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FIRST-PERSON: Choosing Girls in Action helped me understand the Cooperative Program


Most scouting groups pride themselves on teaching girls to uncover their hidden talents, learn life skills and have real-world learning experiences. These groups provide an atmosphere where girls can build friendships with others who are seeking the same experience. Nothing wrong with that, but as a family committed to following the Lord there was a missing element.

Teaching children to “love the Lord with all their heart, soul, mind, and strength (Mark 12:30)” means that we engage them in real-world learning experiences but through the lens of a biblical worldview.

Just like the conversation that the scribes were having with Jesus in Mark 12, the most important command is to dedicate and live your life in obedience to the Lord. To realign our hearts, souls, minds and strength to His sovereign plan.

My parents believed that while they, too, wanted me to uncover my talents and learn life skills, they wanted me to explore those things shaped by a kingdom worldview. Where learning experiences would help me understand the urgency of the Great Commission and submit myself to the Great Commandment.

Girls in Action (GA) provided this and much more.

GA taught me the urgency of the gospel. It taught me that the Great Commission found in Matthew 28 was not a suggestion, it was a call to obedience. It helped me understand that I, too, was called to share the gospel and make disciples. My school, neighborhood and playground became my mission field.

GA helped me understand the skills and talents I had were God-given and designed in me with a special purpose. It taught me that Jesus’ words in Mark 12:30 meant that living my life as a Christian requires me to lay down my wants and align myself with His. I learned that my God-given skills and purpose were for His work according to His plan found in Scripture.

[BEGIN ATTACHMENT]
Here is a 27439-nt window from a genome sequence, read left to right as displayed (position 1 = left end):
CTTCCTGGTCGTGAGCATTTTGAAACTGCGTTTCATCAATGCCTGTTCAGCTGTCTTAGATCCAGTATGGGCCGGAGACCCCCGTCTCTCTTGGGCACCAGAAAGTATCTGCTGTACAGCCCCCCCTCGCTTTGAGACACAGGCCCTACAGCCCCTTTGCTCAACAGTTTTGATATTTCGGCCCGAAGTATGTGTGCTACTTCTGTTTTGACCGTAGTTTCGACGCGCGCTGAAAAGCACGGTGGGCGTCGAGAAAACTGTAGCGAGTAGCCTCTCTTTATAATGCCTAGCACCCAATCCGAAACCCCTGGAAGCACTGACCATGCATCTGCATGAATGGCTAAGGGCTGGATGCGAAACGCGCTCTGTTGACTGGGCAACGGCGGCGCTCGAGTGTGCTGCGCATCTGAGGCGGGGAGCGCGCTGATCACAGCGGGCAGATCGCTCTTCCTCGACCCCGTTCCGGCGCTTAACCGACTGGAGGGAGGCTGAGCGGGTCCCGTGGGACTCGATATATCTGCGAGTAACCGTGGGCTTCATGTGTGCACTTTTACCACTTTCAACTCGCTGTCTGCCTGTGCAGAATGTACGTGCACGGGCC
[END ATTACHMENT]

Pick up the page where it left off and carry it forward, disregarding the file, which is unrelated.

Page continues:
GA challenged me to see the world through His eyes. It burdened my heart to recognize that the harvest was indeed plentiful, but the workers were few. I learned about other cultures and how missionaries engaged that culture for the opportunity to make Christ known. Most importantly, I learned how I, too, could live on mission with my skills.

GA helped me know that my church and many others can come together to help others go. I learned that through my sacrificial giving, I could help ensure that missionaries are sent to share the Gospel to those who need to hear. I learned that giving was more than just a monetary donation, it meant that my gift went as a “representative” to support sent ones as if I was going with them. Giving to our missions offerings and the Cooperative Program meant that I was helping to provide more opportunities for people to hear the good news of Jesus Christ.

I know today’s church functions much differently than in the early nineties when I was in GA. There are so many more opportunities for programming for children, but I encourage you to carve out some time to teach your kids about missions and how we can work together to change the world.

       • Teach them at a young age the importance of working together through the Cooperative Program.

       • Raise them to understand the work of Southern Baptists and how we send missionaries to tell others about Jesus.

       • Teach them where their money goes when they give to missions offerings and the Cooperative Program.

       • Teach them how to care well for those we send out.

       • Help them recognize the gifts God has given them to be a part of His plan.

Whether you choose to start a missions group, have a weekend experience, plug in some missions learning into your existing program, or develop another type of educational experience, WMU has resources to help you equip your church in missions.

Check out the new Cooperative Program resource that teaches kids about How Southern Baptists Work Together. This resource includes a Bible study, group activities, extra ideas and ideas for families to learn together.

    About the Author

  • Liz Encinia

    Liz Encinia is the executive director-treasurer of the Kentucky Woman’s Missionary Union.

    Read All by Liz Encinia ›